I’ve Seen This Pattern Before

I’ve seen a similar pattern with Business Process Reengineering and Six Sigma. When I published my first book on Business Excellence in 2003, Six Sigma was very hot and everyone wanted to jump on the Six Sigma bandwagon. When I did the research for my book, I found that:

  • A number of companies did Six Sigma superficially, there was a lot of “hoopla” about it (Black Belts, Green Belts, etc.). That kind of effort wasn’t very effective and didn’t last long – they quickly threw out Six Sigma when it didn’t deliver magical results as quickly as expected and waited for the next management fad to come along.
  • In other companies, Six SIgma was simply a tool (and only one of many tools) that might have been used for process improvement, they might not have even called it “Six Sigma”, and it was so well-integrated into the way they managed their company that it might not have even been obvious that it was Six Sigma at all

Here’s a quote that I really like that I used in my first book on Business Excellence:

“Americans are our own worst enemy when it comes to new business concepts. We love novelty and newness. We become so enamored with new ideas, we burn through them the way a child rips through toys on Christmas morning – squeals of delight, followed by three or four minutes of interest, then onto the next plaything. That is our pattern with new management techniques, too.”
(Barry Sheehy, Hyler Bracey, & Rick Frazier, Winning the Race for Value, American Management Association, 1996  Page:  104)

Do Agile Methods of Management Make Any Sense?

If you understand the essence of what Agile is all about and use it appropriately in the context of how it is intended to be used, it has enormous value and makes a lot of sense. The essence of Agile is in being flexible and adaptive in a highly-uncertain environment and emphasizing an appropriate level of creativity and innovation in new product development and not simply emphasizing planning and control.

The alternative is to force-fit everything to a heavily plan-driven approach to management that heavily emphasizes planning and control only. That approach is clearly appropriate in some situations and not in others.  The key message is that:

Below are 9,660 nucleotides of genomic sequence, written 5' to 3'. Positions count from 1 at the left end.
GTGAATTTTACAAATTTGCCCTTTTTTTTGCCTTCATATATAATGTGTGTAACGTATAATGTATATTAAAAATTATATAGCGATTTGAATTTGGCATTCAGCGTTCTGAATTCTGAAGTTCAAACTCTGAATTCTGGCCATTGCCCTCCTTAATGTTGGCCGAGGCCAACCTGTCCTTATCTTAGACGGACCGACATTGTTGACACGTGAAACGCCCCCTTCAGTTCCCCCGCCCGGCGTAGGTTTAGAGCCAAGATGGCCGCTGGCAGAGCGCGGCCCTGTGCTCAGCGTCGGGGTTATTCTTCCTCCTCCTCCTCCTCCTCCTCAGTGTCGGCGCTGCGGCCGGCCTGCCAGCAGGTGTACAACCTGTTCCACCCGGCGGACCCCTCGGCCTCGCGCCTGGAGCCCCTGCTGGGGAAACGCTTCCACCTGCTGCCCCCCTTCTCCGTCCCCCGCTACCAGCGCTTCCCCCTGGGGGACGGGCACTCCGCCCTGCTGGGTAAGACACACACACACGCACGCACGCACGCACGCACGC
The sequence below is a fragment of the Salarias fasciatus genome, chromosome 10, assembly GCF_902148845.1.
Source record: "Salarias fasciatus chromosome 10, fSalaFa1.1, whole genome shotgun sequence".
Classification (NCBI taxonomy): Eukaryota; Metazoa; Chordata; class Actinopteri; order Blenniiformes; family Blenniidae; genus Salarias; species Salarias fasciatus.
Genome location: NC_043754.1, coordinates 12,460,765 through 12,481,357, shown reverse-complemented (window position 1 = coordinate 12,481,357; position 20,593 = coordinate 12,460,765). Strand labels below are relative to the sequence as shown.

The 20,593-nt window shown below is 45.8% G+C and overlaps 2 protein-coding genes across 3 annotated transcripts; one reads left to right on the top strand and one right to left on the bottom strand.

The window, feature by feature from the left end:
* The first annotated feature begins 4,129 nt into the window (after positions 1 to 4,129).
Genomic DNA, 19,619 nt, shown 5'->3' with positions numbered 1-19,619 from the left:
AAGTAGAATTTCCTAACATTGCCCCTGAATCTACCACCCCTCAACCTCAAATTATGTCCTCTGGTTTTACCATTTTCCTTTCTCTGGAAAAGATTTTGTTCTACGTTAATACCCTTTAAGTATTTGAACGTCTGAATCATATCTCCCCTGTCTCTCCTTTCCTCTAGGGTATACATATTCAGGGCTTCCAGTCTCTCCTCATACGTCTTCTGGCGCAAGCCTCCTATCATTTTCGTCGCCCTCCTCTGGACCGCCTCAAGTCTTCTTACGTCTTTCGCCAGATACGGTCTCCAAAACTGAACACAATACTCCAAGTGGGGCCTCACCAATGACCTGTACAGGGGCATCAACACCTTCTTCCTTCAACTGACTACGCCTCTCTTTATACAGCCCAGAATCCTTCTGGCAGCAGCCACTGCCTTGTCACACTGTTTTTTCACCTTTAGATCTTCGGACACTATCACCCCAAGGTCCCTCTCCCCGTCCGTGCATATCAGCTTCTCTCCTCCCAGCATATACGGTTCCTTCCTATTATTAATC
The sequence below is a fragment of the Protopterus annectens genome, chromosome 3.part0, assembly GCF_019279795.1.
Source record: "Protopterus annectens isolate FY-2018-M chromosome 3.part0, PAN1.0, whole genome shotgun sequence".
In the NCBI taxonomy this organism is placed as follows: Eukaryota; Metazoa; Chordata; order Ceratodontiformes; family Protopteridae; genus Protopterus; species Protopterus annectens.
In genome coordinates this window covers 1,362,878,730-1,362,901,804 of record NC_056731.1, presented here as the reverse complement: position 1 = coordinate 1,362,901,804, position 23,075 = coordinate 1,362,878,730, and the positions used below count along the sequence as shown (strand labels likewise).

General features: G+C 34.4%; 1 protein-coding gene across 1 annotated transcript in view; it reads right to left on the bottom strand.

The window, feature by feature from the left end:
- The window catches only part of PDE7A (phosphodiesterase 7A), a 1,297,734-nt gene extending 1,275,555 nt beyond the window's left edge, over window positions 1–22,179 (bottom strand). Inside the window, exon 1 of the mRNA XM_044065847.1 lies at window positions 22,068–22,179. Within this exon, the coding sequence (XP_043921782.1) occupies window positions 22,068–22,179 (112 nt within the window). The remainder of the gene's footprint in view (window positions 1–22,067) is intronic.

• We live in a complex world today with lots of uncertainty and a “one-size-fits-all” approach to project management no longer works well
  • You have to fit the project management approach to the nature of the project and that takes a lot more skill.  It is not simply a matter of picking up a standardized project management template with fill-in-the-blanks documentation

It is also not a simple matter of a binary and mutually-exclusive choice between Agile and Waterfall as many people seem to think.  It is  a matter of learning to blend those two approaches (and others) in the right proportions to fit a given situation.



Which Process Model is Best to Use In Software Product Development?

I recently saw a question on an internet discussion forum that asked “Which Process Model is Best to Use In Software Product Development?”.

Which Process Model is Best to Use In Software Product Development?

I’ve seen that kind of question come up over-and-over so it seemed like a good time to write a blog post to address it.

What’s Wrong With That Question?

There are at least a couple of things inherently wrong with that question to begin with:

    1. It implies that there is one process model that will work “best” in any possible software product development project

      If we just figure out which one is best, we can simply use that model for any software product development project you might imagine.  Wouldn’t that be wonderful if it were true?

      Unfortunately, software product development is not quite that simple.  You have to fit the methodology to the nature of the project  – you can’t just force-fit all software products to some universal development process.   And, that requires some good judgement, knowledge, and skill to know how to pick an appropriate model and adapt it as needed to fit a given project.  It isn’t as simple as having one universal model that works for all projects with a “cookbook style” checklist of what you need to do to make it work.

    2. It also implies that there is some way to easily make a determination that one model is inherently better than another.

      How would you make that judgement?  What would make one model “better” than another?  How can you make that determination objectively?

      There are many different factors that you might consider to determine which model is best but it certainly isn’t an easy determination to make.  It’s also difficult to create a side-by-side comparison of two models on the same project to really compare the performance objectively.

      That hasn’t stopped people from making a judgement that “Agile is better than Waterfall”. I’ve even seen studies that say that “Agile projects are statistically 2X more likely to succeed, and 1/3 less likely to fail than waterfall projects”.

      Reference to Standish Group 2018 Survey

      How do you make that determination?  How was “success” defined?  Was “success” really  defined the same way in both projects?

Which Process Model is Best to Use In Software Product Development?

So, what’s the real answer? Saying that “Agile is better than Waterfall” is like saying “A car is better than a boat”.  They both have advantages and disadvantages depending on the environment you’re in: